6 JUDGE ROBINSON: Sorry, Mr. Ryneveld is on his feet.

7 MR. RYNEVELD: Yes, Your Honours. In view of the protective

8 measures, I don't know whether counsel intended at line 4225 to actually

9 put the name of the street in the question. If he did, fine, but if not,

10 I just wonder whether, out of an abundance of caution, we might want to

11 edit that, if there is some relevance to that and the protective

12 measures.

13 [Trial Chamber confers]

14 JUDGE ROBINSON: It will be redacted, yes.

15 MR. RODIC: [Interpretation] Thank you.

16 Q. And when the military put you on those buses, did they take you to

17 Keraterm directly or did those buses stop somewhere on their way?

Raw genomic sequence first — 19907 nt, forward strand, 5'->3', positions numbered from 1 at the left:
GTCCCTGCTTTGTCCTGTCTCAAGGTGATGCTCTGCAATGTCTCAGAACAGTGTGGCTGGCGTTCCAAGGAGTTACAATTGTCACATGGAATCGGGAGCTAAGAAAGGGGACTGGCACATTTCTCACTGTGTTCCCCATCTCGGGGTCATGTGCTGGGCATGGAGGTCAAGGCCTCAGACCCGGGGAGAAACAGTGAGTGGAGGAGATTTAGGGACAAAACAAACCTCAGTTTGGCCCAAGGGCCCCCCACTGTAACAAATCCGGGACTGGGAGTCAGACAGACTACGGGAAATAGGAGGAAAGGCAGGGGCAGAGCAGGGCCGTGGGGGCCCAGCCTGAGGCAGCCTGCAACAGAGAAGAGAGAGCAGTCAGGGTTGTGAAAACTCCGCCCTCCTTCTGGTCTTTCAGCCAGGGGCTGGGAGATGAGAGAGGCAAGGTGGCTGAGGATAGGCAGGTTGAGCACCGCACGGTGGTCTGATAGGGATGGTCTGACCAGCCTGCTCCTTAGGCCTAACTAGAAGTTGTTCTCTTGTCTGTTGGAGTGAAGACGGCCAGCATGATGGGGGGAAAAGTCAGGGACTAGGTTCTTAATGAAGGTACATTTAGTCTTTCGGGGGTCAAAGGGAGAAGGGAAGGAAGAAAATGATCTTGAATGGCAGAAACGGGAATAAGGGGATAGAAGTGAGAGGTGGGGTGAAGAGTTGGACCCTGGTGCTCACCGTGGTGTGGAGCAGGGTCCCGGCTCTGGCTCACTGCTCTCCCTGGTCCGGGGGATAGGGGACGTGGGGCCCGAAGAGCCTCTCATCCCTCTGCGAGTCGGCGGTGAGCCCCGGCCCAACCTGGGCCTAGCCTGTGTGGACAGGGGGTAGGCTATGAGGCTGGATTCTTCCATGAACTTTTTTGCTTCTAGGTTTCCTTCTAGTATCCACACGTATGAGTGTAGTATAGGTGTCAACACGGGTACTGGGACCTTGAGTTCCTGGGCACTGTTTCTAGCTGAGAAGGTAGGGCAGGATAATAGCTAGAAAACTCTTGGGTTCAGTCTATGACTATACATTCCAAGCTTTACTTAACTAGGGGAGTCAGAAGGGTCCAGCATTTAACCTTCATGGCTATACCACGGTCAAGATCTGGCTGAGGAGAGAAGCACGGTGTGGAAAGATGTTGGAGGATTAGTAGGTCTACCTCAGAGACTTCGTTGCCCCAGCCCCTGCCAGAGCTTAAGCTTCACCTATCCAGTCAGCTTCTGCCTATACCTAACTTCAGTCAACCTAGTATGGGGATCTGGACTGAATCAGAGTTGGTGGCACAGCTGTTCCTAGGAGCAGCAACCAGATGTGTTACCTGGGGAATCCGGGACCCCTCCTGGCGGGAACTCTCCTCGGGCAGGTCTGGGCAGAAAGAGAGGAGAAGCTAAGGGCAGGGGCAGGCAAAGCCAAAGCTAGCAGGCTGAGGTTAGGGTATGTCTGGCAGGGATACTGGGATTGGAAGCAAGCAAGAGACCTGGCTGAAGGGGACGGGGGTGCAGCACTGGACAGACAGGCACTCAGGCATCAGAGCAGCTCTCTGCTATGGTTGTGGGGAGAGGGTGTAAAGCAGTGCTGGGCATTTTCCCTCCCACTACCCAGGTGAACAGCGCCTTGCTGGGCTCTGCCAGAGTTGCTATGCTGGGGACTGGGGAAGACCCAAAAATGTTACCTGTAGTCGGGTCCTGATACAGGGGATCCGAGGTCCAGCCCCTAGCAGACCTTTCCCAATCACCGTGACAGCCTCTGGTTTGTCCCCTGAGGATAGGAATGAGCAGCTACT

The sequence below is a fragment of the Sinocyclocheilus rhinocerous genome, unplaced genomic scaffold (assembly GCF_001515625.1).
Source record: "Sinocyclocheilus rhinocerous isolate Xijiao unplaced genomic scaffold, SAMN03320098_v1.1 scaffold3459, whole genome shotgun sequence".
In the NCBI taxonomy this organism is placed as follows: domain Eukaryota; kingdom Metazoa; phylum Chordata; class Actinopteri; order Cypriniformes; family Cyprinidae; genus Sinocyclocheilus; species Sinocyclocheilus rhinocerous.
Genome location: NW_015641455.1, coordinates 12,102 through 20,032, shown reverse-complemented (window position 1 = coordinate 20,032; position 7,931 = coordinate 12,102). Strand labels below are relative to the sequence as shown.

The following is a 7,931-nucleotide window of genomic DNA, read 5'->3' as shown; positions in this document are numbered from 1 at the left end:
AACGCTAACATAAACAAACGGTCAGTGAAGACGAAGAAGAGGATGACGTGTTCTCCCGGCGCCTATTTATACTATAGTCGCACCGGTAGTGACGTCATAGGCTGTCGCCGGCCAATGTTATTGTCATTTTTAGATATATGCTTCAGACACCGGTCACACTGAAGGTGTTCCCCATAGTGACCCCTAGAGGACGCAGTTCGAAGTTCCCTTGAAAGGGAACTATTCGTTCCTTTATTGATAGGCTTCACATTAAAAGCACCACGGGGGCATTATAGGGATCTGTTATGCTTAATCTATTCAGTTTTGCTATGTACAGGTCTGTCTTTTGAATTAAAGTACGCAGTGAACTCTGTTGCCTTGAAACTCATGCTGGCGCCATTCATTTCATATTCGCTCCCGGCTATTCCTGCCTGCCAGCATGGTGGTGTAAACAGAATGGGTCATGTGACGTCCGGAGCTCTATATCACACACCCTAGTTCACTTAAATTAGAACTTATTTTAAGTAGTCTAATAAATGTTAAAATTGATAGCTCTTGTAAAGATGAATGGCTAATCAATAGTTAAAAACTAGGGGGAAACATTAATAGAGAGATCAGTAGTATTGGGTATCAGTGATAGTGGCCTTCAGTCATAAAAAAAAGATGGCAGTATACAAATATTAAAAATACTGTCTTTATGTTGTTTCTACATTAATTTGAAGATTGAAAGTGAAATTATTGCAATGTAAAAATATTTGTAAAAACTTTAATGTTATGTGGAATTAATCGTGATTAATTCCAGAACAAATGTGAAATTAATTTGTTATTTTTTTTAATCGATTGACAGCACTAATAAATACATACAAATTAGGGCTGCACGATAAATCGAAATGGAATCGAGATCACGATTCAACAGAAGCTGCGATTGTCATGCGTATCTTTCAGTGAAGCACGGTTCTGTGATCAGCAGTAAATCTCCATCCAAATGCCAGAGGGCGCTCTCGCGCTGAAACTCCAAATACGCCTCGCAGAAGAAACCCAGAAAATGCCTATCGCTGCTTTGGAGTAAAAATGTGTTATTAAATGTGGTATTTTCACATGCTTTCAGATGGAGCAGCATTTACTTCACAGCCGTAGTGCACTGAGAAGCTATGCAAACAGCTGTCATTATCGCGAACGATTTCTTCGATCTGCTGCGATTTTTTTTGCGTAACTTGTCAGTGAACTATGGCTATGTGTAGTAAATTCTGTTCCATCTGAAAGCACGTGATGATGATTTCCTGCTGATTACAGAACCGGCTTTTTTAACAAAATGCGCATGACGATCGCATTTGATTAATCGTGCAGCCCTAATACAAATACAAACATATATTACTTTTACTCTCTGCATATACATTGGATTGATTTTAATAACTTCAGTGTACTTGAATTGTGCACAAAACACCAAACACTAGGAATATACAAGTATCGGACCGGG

18 A. No, they did not. We only went to Kozara Prevoz and Kozara Prevoz

19 took us to Keraterm, and I spent all my time in Keraterm.

20 Q. When you say Kozara Prevoz, do you mean the company Kozara Putevi,

21 Kozara Roads, which at that time housed the army staff above Keraterm?

22 A. Yes, yes, yes, that's what I mean, Kozara Putevi, Kozara Roads,

23 and I said Kozara Prevoz, Kozara Transport. I'm sorry.

24 Q. When they brought you to that army staff at Kozara Putevi, was it

25 somebody there who decided where those buses should proceed?

Page 5080

1 A. Well, I guess some people were saying Omarska, some others

2 something, but we were all taken to Keraterm.

3 Q. And when you -- when your buses entered Keraterm, did you

4 recognise somebody at the weigh bridge who took your particulars?

5 A. Yes, one, I can't remember his last name, he worked in the mine

6 before. He was the one who took our particulars down.

7 Q. If I heard you well, was his nickname Bato?